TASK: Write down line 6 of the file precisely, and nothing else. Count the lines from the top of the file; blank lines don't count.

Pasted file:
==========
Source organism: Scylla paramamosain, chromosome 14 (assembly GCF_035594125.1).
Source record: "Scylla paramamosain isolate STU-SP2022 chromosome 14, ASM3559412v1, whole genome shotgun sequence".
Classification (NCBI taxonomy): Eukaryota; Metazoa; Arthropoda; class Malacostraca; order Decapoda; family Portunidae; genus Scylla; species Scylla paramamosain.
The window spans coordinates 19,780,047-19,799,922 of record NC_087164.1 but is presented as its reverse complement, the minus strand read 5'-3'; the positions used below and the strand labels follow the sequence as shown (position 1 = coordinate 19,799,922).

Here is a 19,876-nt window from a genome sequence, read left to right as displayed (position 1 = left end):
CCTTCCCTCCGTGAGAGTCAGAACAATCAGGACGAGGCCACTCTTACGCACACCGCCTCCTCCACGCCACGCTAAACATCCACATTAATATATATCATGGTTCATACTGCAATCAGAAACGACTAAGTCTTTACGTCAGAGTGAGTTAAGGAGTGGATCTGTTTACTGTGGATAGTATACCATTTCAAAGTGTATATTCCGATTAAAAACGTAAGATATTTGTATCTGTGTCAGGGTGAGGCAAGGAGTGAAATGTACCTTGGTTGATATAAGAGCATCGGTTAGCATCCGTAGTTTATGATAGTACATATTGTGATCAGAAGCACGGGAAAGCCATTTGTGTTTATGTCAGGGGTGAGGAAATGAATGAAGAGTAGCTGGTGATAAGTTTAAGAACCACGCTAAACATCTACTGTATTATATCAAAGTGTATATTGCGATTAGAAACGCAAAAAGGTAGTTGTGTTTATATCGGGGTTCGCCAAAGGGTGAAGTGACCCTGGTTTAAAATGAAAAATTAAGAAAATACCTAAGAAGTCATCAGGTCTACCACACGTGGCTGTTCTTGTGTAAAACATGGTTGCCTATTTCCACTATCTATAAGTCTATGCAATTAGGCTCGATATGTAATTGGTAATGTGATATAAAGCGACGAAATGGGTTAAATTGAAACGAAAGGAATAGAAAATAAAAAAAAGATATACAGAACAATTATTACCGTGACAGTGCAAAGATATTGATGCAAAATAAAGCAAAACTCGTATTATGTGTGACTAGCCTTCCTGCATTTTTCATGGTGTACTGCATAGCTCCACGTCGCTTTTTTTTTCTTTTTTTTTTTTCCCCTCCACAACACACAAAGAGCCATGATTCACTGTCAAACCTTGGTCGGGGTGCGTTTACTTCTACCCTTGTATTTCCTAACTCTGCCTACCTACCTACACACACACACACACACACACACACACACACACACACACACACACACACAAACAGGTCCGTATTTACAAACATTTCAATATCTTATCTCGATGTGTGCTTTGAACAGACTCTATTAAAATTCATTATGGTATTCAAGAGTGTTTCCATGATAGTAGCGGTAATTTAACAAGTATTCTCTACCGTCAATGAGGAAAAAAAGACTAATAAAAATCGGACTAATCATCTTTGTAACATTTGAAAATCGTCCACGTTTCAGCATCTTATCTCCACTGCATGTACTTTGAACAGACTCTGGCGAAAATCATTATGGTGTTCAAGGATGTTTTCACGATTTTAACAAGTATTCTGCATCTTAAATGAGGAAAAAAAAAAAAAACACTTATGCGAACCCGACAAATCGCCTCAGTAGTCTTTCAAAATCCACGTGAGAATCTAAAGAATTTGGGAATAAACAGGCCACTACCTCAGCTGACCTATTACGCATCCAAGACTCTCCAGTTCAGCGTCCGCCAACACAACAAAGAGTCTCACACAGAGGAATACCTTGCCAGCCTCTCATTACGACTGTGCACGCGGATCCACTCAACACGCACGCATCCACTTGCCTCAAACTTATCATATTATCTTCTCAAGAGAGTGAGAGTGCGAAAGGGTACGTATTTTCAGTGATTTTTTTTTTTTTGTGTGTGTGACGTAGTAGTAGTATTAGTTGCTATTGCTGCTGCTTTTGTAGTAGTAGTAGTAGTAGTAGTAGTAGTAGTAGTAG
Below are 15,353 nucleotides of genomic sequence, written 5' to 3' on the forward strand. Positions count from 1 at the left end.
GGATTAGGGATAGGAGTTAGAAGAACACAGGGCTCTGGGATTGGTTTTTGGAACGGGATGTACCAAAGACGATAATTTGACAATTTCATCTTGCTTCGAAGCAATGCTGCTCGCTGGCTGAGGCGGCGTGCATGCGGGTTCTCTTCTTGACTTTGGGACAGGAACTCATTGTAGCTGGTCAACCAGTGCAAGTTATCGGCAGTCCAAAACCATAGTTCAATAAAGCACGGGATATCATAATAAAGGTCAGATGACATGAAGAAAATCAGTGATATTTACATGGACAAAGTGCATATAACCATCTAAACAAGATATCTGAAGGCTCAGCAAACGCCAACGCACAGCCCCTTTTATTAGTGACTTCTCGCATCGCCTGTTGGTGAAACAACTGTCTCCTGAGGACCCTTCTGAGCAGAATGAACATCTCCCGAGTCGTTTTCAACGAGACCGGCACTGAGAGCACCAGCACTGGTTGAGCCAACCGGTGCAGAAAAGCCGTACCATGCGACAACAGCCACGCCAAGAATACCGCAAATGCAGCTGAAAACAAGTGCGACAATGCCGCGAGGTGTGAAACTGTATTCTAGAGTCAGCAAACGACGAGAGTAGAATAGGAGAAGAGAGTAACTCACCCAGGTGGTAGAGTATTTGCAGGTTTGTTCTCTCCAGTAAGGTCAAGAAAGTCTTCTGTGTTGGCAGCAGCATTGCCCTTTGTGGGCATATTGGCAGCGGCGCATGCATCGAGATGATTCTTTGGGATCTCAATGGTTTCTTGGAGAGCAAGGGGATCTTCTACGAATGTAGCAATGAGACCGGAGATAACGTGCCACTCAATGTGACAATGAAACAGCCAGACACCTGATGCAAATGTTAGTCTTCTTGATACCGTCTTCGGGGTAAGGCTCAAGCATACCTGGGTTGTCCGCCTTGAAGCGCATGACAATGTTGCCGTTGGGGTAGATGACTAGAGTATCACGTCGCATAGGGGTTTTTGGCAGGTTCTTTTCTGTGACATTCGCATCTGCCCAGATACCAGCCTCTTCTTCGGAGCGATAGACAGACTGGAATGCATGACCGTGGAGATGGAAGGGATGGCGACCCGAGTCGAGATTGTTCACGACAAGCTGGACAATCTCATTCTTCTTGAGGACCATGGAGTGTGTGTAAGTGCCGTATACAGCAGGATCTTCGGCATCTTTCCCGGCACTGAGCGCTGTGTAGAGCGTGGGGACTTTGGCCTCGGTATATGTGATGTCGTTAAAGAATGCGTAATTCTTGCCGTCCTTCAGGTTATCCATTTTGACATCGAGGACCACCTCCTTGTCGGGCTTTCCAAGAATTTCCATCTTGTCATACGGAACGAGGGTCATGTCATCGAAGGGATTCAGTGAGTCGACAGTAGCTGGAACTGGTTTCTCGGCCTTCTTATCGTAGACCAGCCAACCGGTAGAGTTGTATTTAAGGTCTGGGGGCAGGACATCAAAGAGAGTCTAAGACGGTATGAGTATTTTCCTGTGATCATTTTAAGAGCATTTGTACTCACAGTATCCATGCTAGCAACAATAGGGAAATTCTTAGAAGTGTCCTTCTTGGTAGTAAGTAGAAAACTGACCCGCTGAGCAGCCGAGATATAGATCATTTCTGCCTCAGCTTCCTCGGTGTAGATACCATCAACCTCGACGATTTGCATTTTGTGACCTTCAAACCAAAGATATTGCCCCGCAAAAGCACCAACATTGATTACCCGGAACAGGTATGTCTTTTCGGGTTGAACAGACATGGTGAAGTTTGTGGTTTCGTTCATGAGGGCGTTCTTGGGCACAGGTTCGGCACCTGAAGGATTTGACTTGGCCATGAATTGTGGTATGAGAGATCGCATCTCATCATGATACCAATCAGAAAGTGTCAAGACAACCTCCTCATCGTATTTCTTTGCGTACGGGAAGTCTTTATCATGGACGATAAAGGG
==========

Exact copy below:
CCTTCCCTCCGTGAGAGTCAGAACAATCAGGACGAGGCCACTCTTACGCACACCGCCTCCTCCACGCCACGCTAAACATCCACATTAATATATATCATGGTTCATACTGCAATCAGAAACGACTAAGTCTTTACGTCAGAGTGAGTTAAGGAGTGGATCTGTTTACTGTGGATAGTATACCATTTCAAAGTGTATATTCCGATTAAAAACGTAAGATATTTGTATCTGTGTCAGGGTGAGGCAAGGAGTGAAATGTACCTTGGTTGATATAAGAGCATCGGTTAGCATCCGTAGTTTATGATAGTACATATTGTGATCAGAAGCACGGGAAAGCCATTTGTGTTTATGTCAGGGGTGAGGAAATGAATGAAGAGTAGCTGGTGATAAGTTTAAGAACCACGCTAAACATCTACTGTATTATATCAAAGTGTATATTGCGATTAGAAACGCAAAAAGGTAGTTGTGTTTATATCGGGGTTCGCCAAAGGGTGAAGTGACCCTGGTTTAAAATGAAAAATTAAGAAAATACCTAAGAAGTCATCAGGTCTACCACACGTGGCTGTTCTTGTGTAAAACATGGTTGCCTATTTCCACTATCTATAAGTCTATGCAATTAGGCTCGATATGTAATTGGTAATGTGATATAAAGCGACGAAATGGGTTAAATTGAAACGAAAGGAATAGAAAATAAAAAAAAGATATACAGAACAATTATTACCGTGACAGTGCAAAGATATTGATGCAAAATAAAGCAAAACTCGTATTATGTGTGACTAGCCTTCCTGCATTTTTCATGGTGTACTGCATAGCTCCACGTCGCTTTTTTTTTCTTTTTTTTTTTTCCCCTCCACAACACACAAAGAGCCATGATTCACTGTCAAACCTTGGTCGGGGTGCGTTTACTTCTACCCTTGTATTTCCTAACTCTGCCTACCTACCTACACACACACACACACACACACACACACACACACACACACACACACACACAAACAGGTCCGTATTTACAAACATTTCAATATCTTATCTCGATGTGTGCTTTGAACAGACTCTATTAAAATTCATTATGGTATTCAAGAGTGTTTCCATGATAGTAGCGGTAATTTAACAAGTATTCTCTACCGTCAATGAGGAAAAAAAGACTAATAAAAATCGGACTAATCATCTTTGTAACATTTGAAAATCGTCCACGTTTCAGCATCTTATCTCCACTGCATGTACTTTGAACAGACTCTGGCGAAAATCATTATGGTGTTCAAGGATGTTTTCACGATTTTAACAAGTATTCTGCATCTTAAATGAGGAAAAAAAAAAAAAACACTTATGCGAACCCGACAAATCGCCTCAGTAGTCTTTCAAAATCCACGTGAGAATCTAAAGAATTTGGGAATAAACAGGCCACTACCTCAGCTGACCTATTACGCATCCAAGACTCTCCAGTTCAGCGTCCGCCAACACAACAAAGAGTCTCACACAGAGGAATACCTTGCCAGCCTCTCATTACGACTGTGCACGCGGATCCACTCAACACGCACGCATCCACTTGCCTCAAACTTATCATATTATCTTCTCAAGAGAGTGAGAGTGCGAAAGGGTACGTATTTTCAGTGATTTTTTTTTTTTTGTGTGTGTGACGTAGTAGTAGTATTAGTTGCTATTGCTGCTGCTTTTGTAGTAGTAGTAGTAGTAGTAGTAGTAGTAGTAGTAG